Constituencies shake up comes under fire from Newham’s MPs
- Credit: Archant
The borough’s MPs have slammed a proposed shake up of the borough’s constituencies.
The Boundary Commission – which groups voters into areas for national elections – revealed plans to redraw voter areas on Monday.
They would see the borough divided among four constituencies: East Ham, Leyton and Stratford, Barking and Beckton, and Poplar and Canning Town.
The first combining Boleyn, East Ham, Green Street, Little Ilford, Wall End and Manor Park would create a constituency of 78,146 voters.
Leyton and Stratford would see Forest Gate, West Ham and Stratford join five areas in Waltham Forest with 74,379 voters. Poplar and Canning Town would be 78,073 voters strong and combine Plaistow, Canning Town and Custom House with six wards in Tower Hamlets.
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The fourth constituency would see Beckton and Royal Docks wards coupled with wards in Barking and Dagenham and total 73,046 voters.
Under current arrangements Labour MPs Stephen Timms and Lyn Brown represent the existing East Ham and West Ham constituencies respectively.
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Critics allege that had the changes been in place at the last general election the Conservatives would have won a majority of seats in Parliament prompting Labour to describe the proposals as a Tory power grab.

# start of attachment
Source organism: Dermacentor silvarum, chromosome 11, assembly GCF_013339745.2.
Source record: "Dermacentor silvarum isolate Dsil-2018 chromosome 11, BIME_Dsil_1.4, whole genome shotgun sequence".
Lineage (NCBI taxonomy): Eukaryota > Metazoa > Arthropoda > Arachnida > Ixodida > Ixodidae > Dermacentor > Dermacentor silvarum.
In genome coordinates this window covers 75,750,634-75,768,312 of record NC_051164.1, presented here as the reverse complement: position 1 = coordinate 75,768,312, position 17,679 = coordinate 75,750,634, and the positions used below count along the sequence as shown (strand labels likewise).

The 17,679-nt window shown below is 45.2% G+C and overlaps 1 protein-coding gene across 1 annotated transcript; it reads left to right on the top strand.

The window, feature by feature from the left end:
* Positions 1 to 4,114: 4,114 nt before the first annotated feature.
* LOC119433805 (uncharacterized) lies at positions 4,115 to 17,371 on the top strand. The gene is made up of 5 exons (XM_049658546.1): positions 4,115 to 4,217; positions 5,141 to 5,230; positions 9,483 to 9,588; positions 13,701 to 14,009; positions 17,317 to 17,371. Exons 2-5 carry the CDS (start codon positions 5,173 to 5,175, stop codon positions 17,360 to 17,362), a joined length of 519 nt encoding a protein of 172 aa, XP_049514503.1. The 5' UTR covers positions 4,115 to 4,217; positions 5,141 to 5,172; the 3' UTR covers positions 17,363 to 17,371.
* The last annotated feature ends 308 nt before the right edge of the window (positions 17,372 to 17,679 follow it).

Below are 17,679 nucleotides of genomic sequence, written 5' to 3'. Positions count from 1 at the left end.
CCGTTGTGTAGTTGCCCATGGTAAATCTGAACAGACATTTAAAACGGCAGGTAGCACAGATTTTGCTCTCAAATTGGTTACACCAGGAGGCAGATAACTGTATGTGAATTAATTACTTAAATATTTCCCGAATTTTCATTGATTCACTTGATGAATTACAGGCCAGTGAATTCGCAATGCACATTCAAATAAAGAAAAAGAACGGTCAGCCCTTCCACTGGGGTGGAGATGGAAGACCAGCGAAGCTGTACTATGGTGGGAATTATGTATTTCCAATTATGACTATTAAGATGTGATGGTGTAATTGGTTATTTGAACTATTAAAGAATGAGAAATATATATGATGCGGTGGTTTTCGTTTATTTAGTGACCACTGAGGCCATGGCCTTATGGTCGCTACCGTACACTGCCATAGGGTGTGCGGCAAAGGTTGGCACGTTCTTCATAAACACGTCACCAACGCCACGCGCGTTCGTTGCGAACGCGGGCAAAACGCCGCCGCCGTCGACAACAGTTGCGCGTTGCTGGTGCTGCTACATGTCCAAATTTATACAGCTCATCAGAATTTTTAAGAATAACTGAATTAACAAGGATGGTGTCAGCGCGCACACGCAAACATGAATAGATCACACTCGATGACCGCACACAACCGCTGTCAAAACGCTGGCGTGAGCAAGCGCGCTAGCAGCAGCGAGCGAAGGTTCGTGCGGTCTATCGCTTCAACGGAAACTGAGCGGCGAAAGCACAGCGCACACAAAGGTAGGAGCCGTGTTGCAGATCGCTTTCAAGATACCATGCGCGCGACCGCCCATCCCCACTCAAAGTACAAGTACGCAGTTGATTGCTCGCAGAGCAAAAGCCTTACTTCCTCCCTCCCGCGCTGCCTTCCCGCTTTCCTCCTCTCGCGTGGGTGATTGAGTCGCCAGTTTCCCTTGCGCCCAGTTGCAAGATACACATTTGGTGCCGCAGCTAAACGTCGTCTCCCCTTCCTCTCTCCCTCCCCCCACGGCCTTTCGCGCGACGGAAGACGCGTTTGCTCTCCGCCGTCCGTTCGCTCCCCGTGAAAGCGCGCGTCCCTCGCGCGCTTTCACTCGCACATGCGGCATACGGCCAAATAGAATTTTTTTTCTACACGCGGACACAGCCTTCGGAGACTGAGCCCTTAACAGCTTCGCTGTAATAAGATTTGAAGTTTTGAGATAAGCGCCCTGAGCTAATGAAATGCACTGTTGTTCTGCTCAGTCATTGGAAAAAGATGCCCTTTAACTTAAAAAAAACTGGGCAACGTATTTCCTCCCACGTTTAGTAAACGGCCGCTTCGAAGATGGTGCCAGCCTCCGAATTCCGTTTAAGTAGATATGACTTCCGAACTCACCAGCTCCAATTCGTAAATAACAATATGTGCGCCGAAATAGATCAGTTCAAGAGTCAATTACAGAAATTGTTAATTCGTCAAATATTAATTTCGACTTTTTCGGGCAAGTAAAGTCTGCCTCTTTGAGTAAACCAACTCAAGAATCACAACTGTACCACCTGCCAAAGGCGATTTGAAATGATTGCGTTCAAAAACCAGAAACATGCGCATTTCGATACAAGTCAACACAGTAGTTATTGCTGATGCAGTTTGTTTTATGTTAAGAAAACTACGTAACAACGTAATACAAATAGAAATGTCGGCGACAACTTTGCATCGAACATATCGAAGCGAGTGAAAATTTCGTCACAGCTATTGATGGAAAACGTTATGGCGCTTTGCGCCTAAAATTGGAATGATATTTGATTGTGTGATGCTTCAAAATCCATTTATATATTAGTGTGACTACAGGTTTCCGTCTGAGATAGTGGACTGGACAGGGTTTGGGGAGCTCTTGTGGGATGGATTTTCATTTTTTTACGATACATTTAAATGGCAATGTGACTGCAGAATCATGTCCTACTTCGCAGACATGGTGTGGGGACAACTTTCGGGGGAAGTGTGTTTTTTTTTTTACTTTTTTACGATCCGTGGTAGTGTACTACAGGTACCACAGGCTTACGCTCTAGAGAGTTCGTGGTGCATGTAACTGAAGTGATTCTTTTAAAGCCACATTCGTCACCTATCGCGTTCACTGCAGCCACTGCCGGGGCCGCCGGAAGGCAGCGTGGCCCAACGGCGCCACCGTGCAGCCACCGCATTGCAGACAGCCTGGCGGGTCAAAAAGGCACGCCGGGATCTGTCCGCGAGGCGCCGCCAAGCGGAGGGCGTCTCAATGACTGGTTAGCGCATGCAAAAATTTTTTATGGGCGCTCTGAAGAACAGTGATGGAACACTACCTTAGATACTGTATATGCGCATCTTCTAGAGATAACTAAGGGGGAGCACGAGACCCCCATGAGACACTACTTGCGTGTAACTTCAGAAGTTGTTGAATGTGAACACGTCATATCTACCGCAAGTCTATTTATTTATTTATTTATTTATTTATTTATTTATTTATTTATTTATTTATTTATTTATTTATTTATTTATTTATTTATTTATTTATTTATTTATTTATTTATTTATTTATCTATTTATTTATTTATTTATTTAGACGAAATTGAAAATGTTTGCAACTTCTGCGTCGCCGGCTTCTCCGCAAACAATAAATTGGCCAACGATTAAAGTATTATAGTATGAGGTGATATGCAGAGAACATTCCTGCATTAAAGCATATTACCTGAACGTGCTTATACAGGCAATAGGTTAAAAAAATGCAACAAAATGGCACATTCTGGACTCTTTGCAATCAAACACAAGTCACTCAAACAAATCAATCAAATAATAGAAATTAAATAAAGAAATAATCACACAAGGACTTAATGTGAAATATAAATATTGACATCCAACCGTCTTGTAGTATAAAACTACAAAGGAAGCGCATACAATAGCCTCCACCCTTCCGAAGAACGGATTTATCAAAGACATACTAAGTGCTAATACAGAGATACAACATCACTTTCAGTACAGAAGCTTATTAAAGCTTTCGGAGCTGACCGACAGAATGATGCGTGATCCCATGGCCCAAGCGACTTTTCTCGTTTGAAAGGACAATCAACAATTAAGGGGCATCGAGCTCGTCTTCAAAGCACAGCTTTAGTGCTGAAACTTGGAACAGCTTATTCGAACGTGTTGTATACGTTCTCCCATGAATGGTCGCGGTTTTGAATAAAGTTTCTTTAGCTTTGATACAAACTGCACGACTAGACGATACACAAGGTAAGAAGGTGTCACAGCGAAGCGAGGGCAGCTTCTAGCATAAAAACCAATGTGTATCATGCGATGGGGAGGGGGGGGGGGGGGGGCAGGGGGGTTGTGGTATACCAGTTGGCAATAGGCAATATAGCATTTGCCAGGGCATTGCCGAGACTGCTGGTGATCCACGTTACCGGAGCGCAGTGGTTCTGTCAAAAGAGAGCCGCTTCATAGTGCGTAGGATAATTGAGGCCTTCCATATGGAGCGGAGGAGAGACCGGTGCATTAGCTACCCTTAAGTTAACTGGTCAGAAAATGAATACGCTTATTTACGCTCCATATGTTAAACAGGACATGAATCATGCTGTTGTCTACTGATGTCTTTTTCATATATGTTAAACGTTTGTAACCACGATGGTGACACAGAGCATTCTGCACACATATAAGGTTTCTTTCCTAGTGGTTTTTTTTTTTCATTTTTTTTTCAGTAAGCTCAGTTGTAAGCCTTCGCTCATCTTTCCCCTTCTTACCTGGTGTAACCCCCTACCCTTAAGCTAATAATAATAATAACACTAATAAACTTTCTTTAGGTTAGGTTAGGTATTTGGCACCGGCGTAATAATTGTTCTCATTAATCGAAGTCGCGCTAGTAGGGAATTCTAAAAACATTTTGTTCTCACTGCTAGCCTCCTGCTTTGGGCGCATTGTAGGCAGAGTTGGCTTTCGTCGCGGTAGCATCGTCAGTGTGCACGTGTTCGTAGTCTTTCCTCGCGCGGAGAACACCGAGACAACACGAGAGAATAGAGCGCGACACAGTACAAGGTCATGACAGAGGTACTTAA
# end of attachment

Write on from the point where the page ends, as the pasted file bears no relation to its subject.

Lyn Brown told the Recorder: “I don’t see this going through. I don’t believe the prime minister is going to last till Christmas.
“This is a distraction from [Theresa May’s] current woes.”
Ms Brown added it was unlikely Mrs May’s own MPs would vote for it.
“This country needs a new government delivering for the many and not the few. It doesn’t need fewer MPs,” she said.
Stephen Timms said the Commission’s review was intended to increase representation for the Conservatives.
He said that voter numbers were based on out of date figures which didn’t account for the large number of people who registered to vote after the EU referendum.
And a limit that constituencies had to be five percent above or below an average number of voters per seat failed to account for communities.
“If you live in Britannia Village you don’t feel an affinity with Barking and Dagenham because you’re part of Newham,” he said.
It was clear that MPs wouldn’t be asked to vote on the changes until after the UK leaves the EU in March next year, he suggested.
“There could well be a general election before then given the difficulties [the Conservatives] are running into,” he added.
Commission secretary Sam Hartley said: “The recommendations we’ve published mark the end of a thorough process.”
The government now decides when or if the plans will go to the Houses of Parliament for politicians to decide if the new groupings will be used at the next general election.
The former Conservative prime minister David Cameron ordered the review in 2011 to reduce the number of MPs from 650 to 600 and create roughly equal constituencies.
The Conservative Party was approached for comment.